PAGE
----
I mainly work for agencies that provide websites for business clients. Rule one for building a site for business that is trying to promote it’s brand is: Never let them have the ability to change the design. Ever!
It’s not nice to say, but most clients are pretty dumb. They make really bad choices when it comes to web design. If we allowed clients to do everything they wanted. The web would be full of websites like this (OMG there’s music now!).
In that respect, the customizer is all but useless. I’ve experimented in adding non-design settings to the customizer. Like Google Analytics ID or other arbitrary settings, but the clients got confused. They didn’t understand why there’s a preview of the site when nothing they do changes it. They also found it a bit hard to navigate the customizer with everything stacked all together in one column. It worked out a lot better to place these settings in another custom area all together.
Now, if you are developing WordPress themes to be sold to the masses. Then yes, by all means use the customizer. Give your customers the ability to build the site they want.
With so many commercial theme developers already packaging plugins with their themes. Then why can’t a customizer plugin be included with that. Why does it have to be in core?
My felling is that unless a feature is bring something that would be beneficial by all or most WordPress users. Then make it a plugin. Keep the bloat down. I know the core WordPress dev teams like to think they’re making improvements that would be beneficial to all, but even if features are popular should they really be in core, or as a plugin.
Post Meta API
This was announced in November 2013. When I read this, I did a silly little jig in my chair. I have to say, the thing I hate the most in WordPress development is making custom meta boxes and option fields. That’s why I use ACF, but would rather have a system like CMB or Redux built into core. When I heard they were developing a core API for this. Well, I couldn’t have been more stoked.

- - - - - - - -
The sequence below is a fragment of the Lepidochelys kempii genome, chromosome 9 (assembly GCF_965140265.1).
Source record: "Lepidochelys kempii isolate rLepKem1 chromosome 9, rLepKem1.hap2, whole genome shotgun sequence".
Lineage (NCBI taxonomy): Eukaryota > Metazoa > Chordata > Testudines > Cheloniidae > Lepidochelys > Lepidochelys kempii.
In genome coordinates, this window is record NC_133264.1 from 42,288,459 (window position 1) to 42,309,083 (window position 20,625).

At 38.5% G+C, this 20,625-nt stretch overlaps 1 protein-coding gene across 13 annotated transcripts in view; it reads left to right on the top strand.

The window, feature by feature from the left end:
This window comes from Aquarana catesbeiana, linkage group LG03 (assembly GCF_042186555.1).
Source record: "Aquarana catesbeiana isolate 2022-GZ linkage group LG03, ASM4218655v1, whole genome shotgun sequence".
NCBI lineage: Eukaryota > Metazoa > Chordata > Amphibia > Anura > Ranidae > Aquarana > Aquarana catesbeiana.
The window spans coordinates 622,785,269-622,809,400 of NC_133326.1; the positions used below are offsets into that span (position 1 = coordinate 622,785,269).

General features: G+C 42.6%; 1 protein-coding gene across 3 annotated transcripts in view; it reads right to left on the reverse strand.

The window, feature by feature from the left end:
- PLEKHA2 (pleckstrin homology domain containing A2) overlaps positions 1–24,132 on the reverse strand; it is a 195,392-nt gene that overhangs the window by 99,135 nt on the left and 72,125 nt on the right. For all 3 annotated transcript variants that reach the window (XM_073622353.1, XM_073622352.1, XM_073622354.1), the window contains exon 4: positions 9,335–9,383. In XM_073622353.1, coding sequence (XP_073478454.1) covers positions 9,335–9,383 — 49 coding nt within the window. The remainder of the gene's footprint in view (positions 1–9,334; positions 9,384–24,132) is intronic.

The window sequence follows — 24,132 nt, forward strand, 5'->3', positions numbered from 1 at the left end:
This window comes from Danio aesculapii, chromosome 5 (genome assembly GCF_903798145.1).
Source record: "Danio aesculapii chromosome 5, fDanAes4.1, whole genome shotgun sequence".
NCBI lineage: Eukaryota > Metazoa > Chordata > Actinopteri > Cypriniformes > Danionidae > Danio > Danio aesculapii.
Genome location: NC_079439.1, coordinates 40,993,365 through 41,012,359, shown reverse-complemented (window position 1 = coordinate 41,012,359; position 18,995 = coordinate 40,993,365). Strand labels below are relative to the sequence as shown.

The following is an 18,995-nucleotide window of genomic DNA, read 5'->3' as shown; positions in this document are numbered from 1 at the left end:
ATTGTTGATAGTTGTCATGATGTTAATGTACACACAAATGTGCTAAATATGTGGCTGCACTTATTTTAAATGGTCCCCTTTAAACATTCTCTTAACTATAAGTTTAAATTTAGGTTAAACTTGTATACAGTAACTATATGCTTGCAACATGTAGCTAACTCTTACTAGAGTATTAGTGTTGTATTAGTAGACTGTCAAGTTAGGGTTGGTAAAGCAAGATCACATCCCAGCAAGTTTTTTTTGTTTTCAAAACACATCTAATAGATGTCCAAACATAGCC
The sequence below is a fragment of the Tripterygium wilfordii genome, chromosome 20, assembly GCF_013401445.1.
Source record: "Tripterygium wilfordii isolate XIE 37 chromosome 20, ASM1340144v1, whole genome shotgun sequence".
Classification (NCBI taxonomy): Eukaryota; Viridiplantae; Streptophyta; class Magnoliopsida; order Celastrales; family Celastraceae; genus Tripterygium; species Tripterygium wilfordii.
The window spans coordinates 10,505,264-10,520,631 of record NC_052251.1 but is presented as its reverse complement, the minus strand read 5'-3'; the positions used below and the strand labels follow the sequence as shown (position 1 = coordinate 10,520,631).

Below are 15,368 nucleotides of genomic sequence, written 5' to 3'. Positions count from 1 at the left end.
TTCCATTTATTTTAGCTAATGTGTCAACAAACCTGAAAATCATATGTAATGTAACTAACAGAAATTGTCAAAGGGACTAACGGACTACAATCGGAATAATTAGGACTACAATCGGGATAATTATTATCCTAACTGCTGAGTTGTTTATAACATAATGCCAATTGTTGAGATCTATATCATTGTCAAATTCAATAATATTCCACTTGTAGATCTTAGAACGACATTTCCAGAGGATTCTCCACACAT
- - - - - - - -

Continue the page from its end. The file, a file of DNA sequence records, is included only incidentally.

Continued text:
Well, over a year later and the development really has gone much further than the original commits. There hasn’t been any progress in three months at the time of this post.
I could really care less about front end editing. It doesn’t impress me at all as a developer, but a built in API for custom fields. Yeah, baby. That’s the stuff. No more relying on plugins or third party scripts. No more frustration in writing the same functions over and over again. But… nothing.
Oh, WordPress core devs, please push this one out. This should be easy peasy stuff. Heck you could just make a few tweaks to CMB add that to core, and call it a day. Why is an API that could really improve the quality of WordPress theme and plugin development being pushed aside for a feature that’s more gimmick that helpful? Arrrrg! Get Er’ Done!
Out With the Old
Lastly, I’d like to address the overall quality of code in the WordPress core. I think it’s really great that backwards compatibility is very important to the core developers, but where do you draw the line?